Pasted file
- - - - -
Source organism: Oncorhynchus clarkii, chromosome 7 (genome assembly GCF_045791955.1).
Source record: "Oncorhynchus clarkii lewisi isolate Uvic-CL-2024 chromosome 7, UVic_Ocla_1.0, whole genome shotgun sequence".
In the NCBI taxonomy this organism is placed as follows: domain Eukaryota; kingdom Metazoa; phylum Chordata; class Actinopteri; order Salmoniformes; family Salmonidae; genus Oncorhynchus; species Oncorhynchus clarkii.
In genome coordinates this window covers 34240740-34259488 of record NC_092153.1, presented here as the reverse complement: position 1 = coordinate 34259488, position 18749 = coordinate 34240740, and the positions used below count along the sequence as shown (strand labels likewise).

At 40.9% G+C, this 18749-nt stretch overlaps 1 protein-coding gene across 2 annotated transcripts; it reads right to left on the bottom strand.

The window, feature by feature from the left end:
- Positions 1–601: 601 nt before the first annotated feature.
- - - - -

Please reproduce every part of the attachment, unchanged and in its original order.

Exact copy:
Source organism: Oncorhynchus clarkii, chromosome 7 (genome assembly GCF_045791955.1).
Source record: "Oncorhynchus clarkii lewisi isolate Uvic-CL-2024 chromosome 7, UVic_Ocla_1.0, whole genome shotgun sequence".
In the NCBI taxonomy this organism is placed as follows: domain Eukaryota; kingdom Metazoa; phylum Chordata; class Actinopteri; order Salmoniformes; family Salmonidae; genus Oncorhynchus; species Oncorhynchus clarkii.
In genome coordinates this window covers 34240740-34259488 of record NC_092153.1, presented here as the reverse complement: position 1 = coordinate 34259488, position 18749 = coordinate 34240740, and the positions used below count along the sequence as shown (strand labels likewise).

At 40.9% G+C, this 18749-nt stretch overlaps 1 protein-coding gene across 2 annotated transcripts; it reads right to left on the bottom strand.

The window, feature by feature from the left end:
- Positions 1–601: 601 nt before the first annotated feature.